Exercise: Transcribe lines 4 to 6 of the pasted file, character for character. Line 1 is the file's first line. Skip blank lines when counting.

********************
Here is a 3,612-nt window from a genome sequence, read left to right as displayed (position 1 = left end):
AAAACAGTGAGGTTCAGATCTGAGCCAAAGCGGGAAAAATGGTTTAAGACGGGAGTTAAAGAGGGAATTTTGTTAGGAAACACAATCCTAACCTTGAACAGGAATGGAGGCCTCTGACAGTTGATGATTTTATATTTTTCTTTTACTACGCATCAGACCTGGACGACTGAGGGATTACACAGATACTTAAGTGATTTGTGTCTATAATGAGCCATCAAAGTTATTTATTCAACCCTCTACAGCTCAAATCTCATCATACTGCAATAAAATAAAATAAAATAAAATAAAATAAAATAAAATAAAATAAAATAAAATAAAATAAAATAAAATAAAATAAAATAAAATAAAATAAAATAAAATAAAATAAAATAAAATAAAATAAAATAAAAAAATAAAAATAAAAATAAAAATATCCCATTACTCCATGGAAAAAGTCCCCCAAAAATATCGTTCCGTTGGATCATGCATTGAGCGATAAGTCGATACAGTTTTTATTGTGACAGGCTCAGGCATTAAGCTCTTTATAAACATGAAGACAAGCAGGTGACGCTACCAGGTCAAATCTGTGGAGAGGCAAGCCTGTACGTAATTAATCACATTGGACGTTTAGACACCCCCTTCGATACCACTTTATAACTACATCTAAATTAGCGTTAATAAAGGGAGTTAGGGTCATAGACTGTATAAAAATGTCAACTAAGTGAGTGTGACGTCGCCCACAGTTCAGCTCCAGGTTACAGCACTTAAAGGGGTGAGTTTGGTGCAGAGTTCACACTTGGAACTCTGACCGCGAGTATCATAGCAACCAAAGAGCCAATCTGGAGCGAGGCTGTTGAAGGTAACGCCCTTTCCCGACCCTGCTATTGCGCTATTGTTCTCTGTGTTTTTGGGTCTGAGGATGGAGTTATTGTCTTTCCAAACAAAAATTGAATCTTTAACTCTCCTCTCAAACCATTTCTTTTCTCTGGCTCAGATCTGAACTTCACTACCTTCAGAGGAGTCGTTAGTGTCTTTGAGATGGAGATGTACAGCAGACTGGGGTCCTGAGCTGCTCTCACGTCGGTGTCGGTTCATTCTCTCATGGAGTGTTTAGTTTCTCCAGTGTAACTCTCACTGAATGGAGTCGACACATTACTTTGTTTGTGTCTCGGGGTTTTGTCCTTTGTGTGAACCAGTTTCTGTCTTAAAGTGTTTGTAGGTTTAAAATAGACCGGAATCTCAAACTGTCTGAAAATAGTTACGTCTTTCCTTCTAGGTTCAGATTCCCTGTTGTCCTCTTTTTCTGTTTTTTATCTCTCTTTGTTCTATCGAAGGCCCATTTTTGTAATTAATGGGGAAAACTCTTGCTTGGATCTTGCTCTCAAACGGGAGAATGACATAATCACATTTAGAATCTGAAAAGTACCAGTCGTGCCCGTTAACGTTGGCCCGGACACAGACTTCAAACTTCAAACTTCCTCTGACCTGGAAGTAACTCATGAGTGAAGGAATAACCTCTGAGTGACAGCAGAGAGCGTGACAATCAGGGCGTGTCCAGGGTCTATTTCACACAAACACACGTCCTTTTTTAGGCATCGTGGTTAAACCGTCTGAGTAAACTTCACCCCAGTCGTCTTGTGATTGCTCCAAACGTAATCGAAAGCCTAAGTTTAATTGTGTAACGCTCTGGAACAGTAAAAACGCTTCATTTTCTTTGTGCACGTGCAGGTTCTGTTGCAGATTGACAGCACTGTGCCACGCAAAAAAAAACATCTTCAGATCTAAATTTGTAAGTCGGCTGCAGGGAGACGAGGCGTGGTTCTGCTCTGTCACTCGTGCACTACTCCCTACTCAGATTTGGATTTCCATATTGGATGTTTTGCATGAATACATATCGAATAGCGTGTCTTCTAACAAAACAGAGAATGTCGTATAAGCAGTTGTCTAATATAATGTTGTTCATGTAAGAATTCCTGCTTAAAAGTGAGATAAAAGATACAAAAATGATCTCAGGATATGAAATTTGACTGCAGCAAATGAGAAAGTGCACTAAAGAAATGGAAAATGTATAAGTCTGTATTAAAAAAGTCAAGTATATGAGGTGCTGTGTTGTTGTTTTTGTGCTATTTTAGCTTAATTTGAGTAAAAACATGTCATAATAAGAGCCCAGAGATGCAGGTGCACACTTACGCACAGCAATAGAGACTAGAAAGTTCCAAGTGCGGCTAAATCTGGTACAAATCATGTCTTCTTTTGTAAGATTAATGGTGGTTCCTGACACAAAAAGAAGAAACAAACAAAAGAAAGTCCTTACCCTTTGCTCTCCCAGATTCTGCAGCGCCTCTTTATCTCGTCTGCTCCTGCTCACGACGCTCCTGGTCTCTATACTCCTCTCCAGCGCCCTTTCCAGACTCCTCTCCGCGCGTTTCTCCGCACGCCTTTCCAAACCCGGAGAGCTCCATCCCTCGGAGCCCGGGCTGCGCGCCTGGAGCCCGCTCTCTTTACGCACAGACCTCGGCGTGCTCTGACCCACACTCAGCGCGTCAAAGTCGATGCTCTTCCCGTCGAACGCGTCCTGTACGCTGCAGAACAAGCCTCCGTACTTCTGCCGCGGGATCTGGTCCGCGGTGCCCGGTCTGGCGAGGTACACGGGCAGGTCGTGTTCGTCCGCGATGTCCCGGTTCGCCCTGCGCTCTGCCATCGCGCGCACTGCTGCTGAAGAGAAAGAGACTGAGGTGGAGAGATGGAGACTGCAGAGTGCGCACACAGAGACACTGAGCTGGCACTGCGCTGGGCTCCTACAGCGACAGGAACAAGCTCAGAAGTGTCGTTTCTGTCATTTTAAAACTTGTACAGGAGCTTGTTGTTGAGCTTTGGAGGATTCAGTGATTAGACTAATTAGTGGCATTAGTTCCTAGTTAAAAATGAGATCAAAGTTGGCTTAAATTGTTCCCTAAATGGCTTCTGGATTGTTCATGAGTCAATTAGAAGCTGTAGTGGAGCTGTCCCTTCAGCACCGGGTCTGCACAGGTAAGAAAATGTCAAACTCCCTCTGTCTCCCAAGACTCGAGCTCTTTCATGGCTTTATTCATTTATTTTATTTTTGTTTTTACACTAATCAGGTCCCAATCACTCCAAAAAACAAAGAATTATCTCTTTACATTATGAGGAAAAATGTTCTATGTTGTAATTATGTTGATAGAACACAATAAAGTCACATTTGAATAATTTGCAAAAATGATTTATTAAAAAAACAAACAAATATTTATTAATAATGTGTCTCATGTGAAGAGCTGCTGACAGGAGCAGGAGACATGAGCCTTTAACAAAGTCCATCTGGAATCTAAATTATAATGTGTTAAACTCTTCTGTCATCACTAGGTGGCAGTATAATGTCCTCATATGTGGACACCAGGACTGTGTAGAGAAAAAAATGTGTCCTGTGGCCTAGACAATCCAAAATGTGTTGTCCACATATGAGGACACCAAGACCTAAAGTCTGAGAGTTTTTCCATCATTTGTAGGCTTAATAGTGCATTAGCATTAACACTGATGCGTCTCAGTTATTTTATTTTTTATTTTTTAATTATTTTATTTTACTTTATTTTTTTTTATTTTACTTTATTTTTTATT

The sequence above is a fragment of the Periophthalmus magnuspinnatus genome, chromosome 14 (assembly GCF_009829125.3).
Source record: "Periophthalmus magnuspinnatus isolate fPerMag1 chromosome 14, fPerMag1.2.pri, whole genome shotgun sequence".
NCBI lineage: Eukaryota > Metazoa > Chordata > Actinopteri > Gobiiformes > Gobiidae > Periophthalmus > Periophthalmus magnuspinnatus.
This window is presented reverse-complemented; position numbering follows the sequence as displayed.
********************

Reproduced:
Source record: "Periophthalmus magnuspinnatus isolate fPerMag1 chromosome 14, fPerMag1.2.pri, whole genome shotgun sequence".
NCBI lineage: Eukaryota > Metazoa > Chordata > Actinopteri > Gobiiformes > Gobiidae > Periophthalmus > Periophthalmus magnuspinnatus.
This window is presented reverse-complemented; position numbering follows the sequence as displayed.